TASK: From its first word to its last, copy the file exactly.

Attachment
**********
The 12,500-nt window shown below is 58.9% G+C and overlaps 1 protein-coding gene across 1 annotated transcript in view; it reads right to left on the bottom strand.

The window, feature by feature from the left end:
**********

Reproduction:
The 12,500-nt window shown below is 58.9% G+C and overlaps 1 protein-coding gene across 1 annotated transcript in view; it reads right to left on the bottom strand.

The window, feature by feature from the left end: